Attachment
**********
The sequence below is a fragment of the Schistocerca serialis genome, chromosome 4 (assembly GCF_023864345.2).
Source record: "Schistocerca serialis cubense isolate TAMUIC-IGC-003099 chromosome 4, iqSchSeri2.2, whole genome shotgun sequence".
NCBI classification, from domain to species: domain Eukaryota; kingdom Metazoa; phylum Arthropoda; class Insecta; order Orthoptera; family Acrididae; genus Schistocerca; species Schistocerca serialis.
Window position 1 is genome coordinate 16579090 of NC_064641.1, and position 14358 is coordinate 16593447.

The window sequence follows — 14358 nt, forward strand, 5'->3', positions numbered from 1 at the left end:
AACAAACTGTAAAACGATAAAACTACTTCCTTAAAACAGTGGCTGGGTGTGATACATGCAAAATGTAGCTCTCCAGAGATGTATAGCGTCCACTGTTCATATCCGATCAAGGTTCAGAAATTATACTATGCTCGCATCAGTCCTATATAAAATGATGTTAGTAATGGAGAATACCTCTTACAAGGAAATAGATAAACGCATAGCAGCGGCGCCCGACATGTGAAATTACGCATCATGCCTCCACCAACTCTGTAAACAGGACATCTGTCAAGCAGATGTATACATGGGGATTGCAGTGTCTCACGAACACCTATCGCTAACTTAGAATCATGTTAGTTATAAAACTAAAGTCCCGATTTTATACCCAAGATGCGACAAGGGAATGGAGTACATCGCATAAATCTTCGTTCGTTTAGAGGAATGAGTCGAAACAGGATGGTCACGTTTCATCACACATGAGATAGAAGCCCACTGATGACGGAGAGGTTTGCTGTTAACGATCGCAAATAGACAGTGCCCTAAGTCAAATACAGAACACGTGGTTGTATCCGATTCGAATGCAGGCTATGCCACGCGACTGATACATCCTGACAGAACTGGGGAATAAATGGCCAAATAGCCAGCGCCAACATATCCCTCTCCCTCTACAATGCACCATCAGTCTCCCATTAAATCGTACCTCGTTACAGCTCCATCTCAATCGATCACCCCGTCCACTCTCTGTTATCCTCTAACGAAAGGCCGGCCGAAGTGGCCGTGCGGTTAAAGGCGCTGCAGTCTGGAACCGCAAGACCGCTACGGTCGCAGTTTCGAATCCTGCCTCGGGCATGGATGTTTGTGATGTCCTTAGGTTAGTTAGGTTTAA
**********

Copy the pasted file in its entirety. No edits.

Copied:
The sequence below is a fragment of the Schistocerca serialis genome, chromosome 4 (assembly GCF_023864345.2).
Source record: "Schistocerca serialis cubense isolate TAMUIC-IGC-003099 chromosome 4, iqSchSeri2.2, whole genome shotgun sequence".
NCBI classification, from domain to species: domain Eukaryota; kingdom Metazoa; phylum Arthropoda; class Insecta; order Orthoptera; family Acrididae; genus Schistocerca; species Schistocerca serialis.
Window position 1 is genome coordinate 16579090 of NC_064641.1, and position 14358 is coordinate 16593447.

The window sequence follows — 14358 nt, forward strand, 5'->3', positions numbered from 1 at the left end:
AACAAACTGTAAAACGATAAAACTACTTCCTTAAAACAGTGGCTGGGTGTGATACATGCAAAATGTAGCTCTCCAGAGATGTATAGCGTCCACTGTTCATATCCGATCAAGGTTCAGAAATTATACTATGCTCGCATCAGTCCTATATAAAATGATGTTAGTAATGGAGAATACCTCTTACAAGGAAATAGATAAACGCATAGCAGCGGCGCCCGACATGTGAAATTACGCATCATGCCTCCACCAACTCTGTAAACAGGACATCTGTCAAGCAGATGTATACATGGGGATTGCAGTGTCTCACGAACACCTATCGCTAACTTAGAATCATGTTAGTTATAAAACTAAAGTCCCGATTTTATACCCAAGATGCGACAAGGGAATGGAGTACATCGCATAAATCTTCGTTCGTTTAGAGGAATGAGTCGAAACAGGATGGTCACGTTTCATCACACATGAGATAGAAGCCCACTGATGACGGAGAGGTTTGCTGTTAACGATCGCAAATAGACAGTGCCCTAAGTCAAATACAGAACACGTGGTTGTATCCGATTCGAATGCAGGCTATGCCACGCGACTGATACATCCTGACAGAACTGGGGAATAAATGGCCAAATAGCCAGCGCCAACATATCCCTCTCCCTCTACAATGCACCATCAGTCTCCCATTAAATCGTACCTCGTTACAGCTCCATCTCAATCGATCACCCCGTCCACTCTCTGTTATCCTCTAACGAAAGGCCGGCCGAAGTGGCCGTGCGGTTAAAGGCGCTGCAGTCTGGAACCGCAAGACCGCTACGGTCGCAGTTTCGAATCCTGCCTCGGGCATGGATGTTTGTGATGTCCTTAGGTTAGTTAGGTTTAA